“Going forward, we know our real opportunity lies in being focused on what we call ‘Mobility 10’, which is to serve those customers that are mobile and want to consume most of the things they buy from us within 10 minutes, whether that’s a drink, a snack, or milk and bread for when you get home in a few minutes time. That’s where we think the opportunity is for us to best serve our customers.”
On the frontline of that growth, there are currently more than 1,500 people working at Z service stations across Aotearoa. Z says it is committed to investing in their ambitions by better representing what New Zealand stands for in 2022.
Rupali Patel, a safety, wellbeing and employee relations manager working across 15 service stations in the Wellington region, started out as one of these workers she now looks after, back in 2013. She’d come to New Zealand from the UK to study business management and was looking for a part-time job.
“Back then I thought ‘oh it’s a service station, what am I gonna learn here?’ but I needed some money so I thought I’d try it,” Patel recalls about her first role as customer service representative.
“When I started, I didn’t even know how to pump petrol because I didn’t drive a car! I didn’t know anything about making coffee or anything about food safety, but the training and support was good, and most importantly, mistakes were allowed.”
Since then, she’s gone on to be a site leader, taken on an operational role, before arriving at her current position two years ago. She says she never imagined she’d still be working at Z Energy nine years later, but what’s encouraged her to stay have been the opportunities given to her to grow within the organisation.
To further her career, Patel recently started studying for a postgraduate diploma in occupational health and safety from Massey University, a course she’s currently juggling between work (and family) and is paid for by Z Energy. There’s often a misperception about the long term potential a role at Z offers and the development that comes with it, says Baird.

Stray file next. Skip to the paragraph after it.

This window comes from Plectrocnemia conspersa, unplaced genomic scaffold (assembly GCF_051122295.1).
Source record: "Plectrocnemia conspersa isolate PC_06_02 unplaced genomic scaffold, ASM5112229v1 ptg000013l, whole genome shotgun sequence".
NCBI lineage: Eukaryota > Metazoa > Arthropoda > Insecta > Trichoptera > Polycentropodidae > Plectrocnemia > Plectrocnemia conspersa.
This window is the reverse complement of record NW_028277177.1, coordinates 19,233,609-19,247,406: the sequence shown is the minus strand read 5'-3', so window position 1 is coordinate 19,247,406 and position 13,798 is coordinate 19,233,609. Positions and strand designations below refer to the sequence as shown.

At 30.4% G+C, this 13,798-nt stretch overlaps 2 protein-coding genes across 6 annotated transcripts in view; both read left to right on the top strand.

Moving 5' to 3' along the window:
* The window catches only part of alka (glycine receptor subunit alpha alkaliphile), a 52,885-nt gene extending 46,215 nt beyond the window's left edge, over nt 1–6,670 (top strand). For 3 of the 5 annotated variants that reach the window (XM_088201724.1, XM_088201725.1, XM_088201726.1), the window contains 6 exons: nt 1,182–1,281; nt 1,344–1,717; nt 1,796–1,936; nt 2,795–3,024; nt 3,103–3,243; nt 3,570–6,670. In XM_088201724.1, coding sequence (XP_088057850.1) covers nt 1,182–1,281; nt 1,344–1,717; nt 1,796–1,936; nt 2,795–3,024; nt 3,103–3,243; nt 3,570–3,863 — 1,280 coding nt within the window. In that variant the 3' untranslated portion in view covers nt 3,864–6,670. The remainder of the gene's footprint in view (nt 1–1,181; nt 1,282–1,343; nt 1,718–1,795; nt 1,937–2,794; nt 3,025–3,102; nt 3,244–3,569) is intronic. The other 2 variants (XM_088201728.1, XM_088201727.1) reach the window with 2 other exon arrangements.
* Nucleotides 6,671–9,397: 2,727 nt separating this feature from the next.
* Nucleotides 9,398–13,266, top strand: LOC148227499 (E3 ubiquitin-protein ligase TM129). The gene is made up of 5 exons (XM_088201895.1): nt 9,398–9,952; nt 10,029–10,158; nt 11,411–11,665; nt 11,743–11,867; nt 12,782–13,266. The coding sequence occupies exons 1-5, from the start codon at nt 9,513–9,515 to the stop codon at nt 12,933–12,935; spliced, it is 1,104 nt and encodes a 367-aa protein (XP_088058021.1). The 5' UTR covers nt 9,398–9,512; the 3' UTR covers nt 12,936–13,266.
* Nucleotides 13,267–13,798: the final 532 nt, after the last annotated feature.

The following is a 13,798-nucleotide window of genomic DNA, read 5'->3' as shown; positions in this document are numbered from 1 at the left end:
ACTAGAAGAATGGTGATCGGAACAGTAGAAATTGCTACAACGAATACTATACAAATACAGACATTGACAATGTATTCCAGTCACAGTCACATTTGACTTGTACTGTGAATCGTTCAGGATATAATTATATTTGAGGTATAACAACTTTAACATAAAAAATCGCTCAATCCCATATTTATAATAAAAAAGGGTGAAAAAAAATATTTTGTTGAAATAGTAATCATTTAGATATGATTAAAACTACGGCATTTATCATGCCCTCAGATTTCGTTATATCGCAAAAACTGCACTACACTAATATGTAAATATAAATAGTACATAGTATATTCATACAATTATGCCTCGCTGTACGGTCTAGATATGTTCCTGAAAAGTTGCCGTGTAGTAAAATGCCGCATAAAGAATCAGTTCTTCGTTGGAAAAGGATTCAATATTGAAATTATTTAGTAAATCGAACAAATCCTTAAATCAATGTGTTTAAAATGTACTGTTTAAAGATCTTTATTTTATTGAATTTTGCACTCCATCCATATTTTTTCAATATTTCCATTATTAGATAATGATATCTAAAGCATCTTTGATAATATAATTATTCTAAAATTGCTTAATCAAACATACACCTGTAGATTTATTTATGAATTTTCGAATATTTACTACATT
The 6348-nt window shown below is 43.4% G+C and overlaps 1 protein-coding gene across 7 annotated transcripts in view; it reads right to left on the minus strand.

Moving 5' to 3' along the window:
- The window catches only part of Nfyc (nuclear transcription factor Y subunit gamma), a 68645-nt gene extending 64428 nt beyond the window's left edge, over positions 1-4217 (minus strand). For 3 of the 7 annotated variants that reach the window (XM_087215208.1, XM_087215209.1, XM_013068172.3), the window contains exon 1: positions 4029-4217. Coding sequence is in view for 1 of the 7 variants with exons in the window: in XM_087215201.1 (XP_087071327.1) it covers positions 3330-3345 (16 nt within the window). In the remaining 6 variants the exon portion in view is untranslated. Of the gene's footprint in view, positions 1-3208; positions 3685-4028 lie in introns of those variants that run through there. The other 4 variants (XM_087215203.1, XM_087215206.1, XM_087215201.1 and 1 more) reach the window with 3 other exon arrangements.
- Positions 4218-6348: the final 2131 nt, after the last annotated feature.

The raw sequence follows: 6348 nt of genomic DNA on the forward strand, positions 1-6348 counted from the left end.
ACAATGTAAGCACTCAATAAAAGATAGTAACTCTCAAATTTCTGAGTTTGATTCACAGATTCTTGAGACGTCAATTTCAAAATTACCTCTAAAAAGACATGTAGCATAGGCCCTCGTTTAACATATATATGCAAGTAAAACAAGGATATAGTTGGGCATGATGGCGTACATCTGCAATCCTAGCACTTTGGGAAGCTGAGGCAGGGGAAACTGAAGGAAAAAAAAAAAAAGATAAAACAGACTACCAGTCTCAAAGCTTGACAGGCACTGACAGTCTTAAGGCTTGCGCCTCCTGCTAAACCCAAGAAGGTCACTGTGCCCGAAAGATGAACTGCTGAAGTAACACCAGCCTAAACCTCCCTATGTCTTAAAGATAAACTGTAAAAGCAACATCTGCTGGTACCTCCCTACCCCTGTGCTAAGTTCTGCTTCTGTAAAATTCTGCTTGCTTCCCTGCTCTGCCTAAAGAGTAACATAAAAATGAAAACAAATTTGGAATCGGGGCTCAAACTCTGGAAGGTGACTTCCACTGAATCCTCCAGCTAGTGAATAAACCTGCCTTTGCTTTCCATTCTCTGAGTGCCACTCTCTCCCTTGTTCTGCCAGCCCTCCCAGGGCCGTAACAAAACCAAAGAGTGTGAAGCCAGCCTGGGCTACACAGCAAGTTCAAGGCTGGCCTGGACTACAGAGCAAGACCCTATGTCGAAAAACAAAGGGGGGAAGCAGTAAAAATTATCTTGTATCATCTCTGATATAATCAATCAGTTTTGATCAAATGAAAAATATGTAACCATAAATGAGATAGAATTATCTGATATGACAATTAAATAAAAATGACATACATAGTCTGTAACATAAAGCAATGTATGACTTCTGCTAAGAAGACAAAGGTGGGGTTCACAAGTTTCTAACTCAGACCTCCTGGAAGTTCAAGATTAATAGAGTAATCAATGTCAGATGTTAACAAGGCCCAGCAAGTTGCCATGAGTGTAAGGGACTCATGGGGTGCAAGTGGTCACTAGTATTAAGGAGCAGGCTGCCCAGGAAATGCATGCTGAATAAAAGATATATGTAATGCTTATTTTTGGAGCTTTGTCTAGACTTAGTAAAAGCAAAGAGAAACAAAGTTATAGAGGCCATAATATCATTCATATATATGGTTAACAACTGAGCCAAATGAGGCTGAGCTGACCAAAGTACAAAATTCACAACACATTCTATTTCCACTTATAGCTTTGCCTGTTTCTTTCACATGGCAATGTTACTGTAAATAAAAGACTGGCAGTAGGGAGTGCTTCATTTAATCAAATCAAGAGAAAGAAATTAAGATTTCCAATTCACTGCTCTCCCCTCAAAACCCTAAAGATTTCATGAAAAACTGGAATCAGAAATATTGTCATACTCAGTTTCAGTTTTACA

“The people who work on retail sites are really talented people. They do customer service, make coffee, prepare and serve food, merchandise, and take tank dips. If you put them against most other retail staff I think they’d have a really broad range of skills to offer,” he says.
“I know our retailers work really hard to make sure that the people who work on our retail sites develop those skills because for many of them, it’s a transitory role to something else. So they might be there for a few years and then move onto a different role and grow within the organisation.”
For many employees on the frontline during the pandemic, however, things haven’t always been easy. Incidents of racism and verbal abuse have spiked in the last few years, with many of Z’s immigrant workforce, unsurprisingly, copping the worst of it.
“We used to say that ‘the customer is always right’, but I don’t really believe that now,” says Patel. “We [the staff] stand up for what’s right, so if a customer’s being abusive, it’s important we support each other.”
Z has implemented a number of initiatives, such as its Mutual Kindness programme, to address such abuse as well as provide staff with support and advice on immediate steps they can take. In 2020, Z also joined the NZ Retailers Against Racism pledge, making a commitment to protect its people from racism and abuse in the workplace, together with its ongoing commitments to promote diversity and inclusion across the Z community.
Embracing tikanga Māori
In its most recent annual report, Z emphasised its commitment to becoming a more diverse organisation, but also recognised it still had a long way to go in reaching many of its goals, such as having a 50:50 gender split (currently it has a 62:38 male to female ratio) and having more ethnic diversity across the organisation (currently just 3% identify as Māori and 1% as Pasifika against a national population of 16.5% and 9% respectively).